Review (2017)

  • Batch: N/A

  • Bottling Code: L7234DN001 00038026

  • Bottling Date: 2017

The nose presents a broad mix of fruits – apples, poached pears, mandarins, and peaches -  with toffee, honey, light smoky charcoal, maple, and touches of floral notes. Broad, lightly elegant, and easy – with soft edges. The fruits just grow, and grow – and the lightest touch of peat is brilliant. If you ever doubt this just add water – you can smell just about every non-tropical fruit you find in scotch whisky here. The palate starts sharp and lightly smoky, with drying pepper and loads of toffee and fruits to back everything up. The peat is nice – lightly smoky and vegetal – but it is so nicely integrated into the whole toffee-laden and fruity palate. Light finish with light spices and loads of fruit and toffee, fading relatively fast to a sweet, spicy, and slightly dry finish with a few nuts. Overall, it’s still a fairly light whisky so there must be some lightly flavored base here.

Highly Recommended (48% of all whiskies I’ve reviewed to date get this recommendation or higher).

Value: Average, at $80.


Review: Caol Ila 17 Years Old Unpeated Islay Single Malt Scotch Whisky (Special Release 2015) by Jason Hambrey

ABV
55.9%
Aging
17 years; Ex-bourbon casks
Recipe
100% Malted Barley
Distiller Caol Ila (Port Askaig, Scotland)

Caol Ila produces both peated and unpeated single malt, and in fact supplies both streams as components of Johnnie Walker. It’s always nice, for the sake of interest, to see distilleries which primarily produce peated whiskies to release unpeated ones so we better understand distillery character beyond the peat. This was one of Diageo's yearly special releases which come from an assortment of different distilleries every year.


Review (2016)

  • Batch: Special Release 2015

  • Bottling Code: N/A

  • Bottling Date: 2015

Fruity – but less of a bright sort of fruity and more heavy– dried pineapple, dried apricot, hay, white gooseberry, stewed apricots, baked peaches – yet with the malt clearly in the middle of it all. Vanilla, light oak, cumin, black pepper, caraway, and light custard too – quite a complex offering, and it certainly doesn’t clash! These unpeated “marine” whiskies I often don’t find overly sea-like, but here there is definitely a light dried fish/seaweed edge to it. Brilliant. Terrific Oak in this one too.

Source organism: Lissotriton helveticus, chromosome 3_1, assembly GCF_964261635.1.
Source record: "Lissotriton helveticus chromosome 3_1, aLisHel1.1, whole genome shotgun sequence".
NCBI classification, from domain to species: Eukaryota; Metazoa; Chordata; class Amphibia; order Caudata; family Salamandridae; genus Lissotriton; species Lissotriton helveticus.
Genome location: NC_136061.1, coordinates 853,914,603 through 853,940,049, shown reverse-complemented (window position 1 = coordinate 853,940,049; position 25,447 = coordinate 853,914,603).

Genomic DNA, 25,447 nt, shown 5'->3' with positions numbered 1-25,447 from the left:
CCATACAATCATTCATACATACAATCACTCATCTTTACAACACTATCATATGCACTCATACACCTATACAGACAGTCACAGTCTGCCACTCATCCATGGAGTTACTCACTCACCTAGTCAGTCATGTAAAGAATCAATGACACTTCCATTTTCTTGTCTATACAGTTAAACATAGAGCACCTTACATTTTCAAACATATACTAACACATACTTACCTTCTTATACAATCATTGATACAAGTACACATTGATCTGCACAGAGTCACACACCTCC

The palate continues from the nose, with more oak coming in and with great feel. Some white pepper, too, is in the mix. The complexity from the nose carries through, but not quite as clearly – dominated by the fruitiness. The hay and malt notes take the background, and the spiciness is there, but light. The dried pineapple is still prominent. There is a nice chilli note here, too.

The finish carries through with peaches, oak, pepper, and some tannins (which are almost over the edge!).

Highly Recommended (48% of all whiskies I’ve reviewed to date get this recommendation or higher).

Value: Low. A pretty expensive bottle of whisky.


Review: Caol Ila 12 Years Old Islay Single Malt Scotch Whisky by Jason Hambrey

ABV
43%
Aging
12 years
Recipe
100% Malted Barley
Distiller Caol Ila (Port Askaig, Scotland)

Caol Ila is perhaps best known not as a single malt, but as the heart of the smoky component in Johnnie Walker blends. It is located on the northeast part of Islay, far away from the peat powerhouses of Laphroaig, Lagavulin, and Ardbeg. Most of its production goes to Johnnie Walker, with limited amounts being released as a single malt. It does well for Johnnie Walker, and it does well for single malts - I really like Caol Ila.


Review (2016)

  • Batch: N/A

  • Bottling Code: L4188 CM000 03541633

  • Bottling Date: 2013

We have some balancing goodness here - tangy caramelised lemon (like one you’d pull out of a batch of roasted vegetables or a chicken), burning leaves, peat, spices, oak, and vanilla - all well balanced. Still - fruity and candy-like underneath. On that palate, a bit sweet - vanilla, rockpools, with some lingering smoke in the quality of burning leaves. Some creaminess too, with a light touch of bourbon notes. A little flatter on the palate than the nose. Malt grows and comes on more on the end, and the finish shows the grain so well. As I tasted and compared this to other whiskies the score kept going up – the nose is terrific particularly.

Highly Recommended (48% of all whiskies I’ve reviewed to date get this recommendation or higher).

Value: Average. It’s hard to find many good peated Scotch whiskies under 100$, and this is one of the few. However, it’s still not cheap.


Review: Johnnie Walker Black Label Blended Scotch Whisky by Jason Hambrey

ABV
40%
Aging
12 Years
Recipe
N/A
Distiller Multiple (Scotland)

For so many, this is the whisky that first attracts them. Often, Red Label is the first whisky experience, but this one is a cut above. For me, it was the first whisky in which I smelled the beauty of smoky peat, and I would often take my half bottle out of my cupboard and just smell it – not even pour any – but just take off the cap and give it a sniff. This, along with Buffalo Trace Bourbon, were really the two whiskies that started my love of whisky.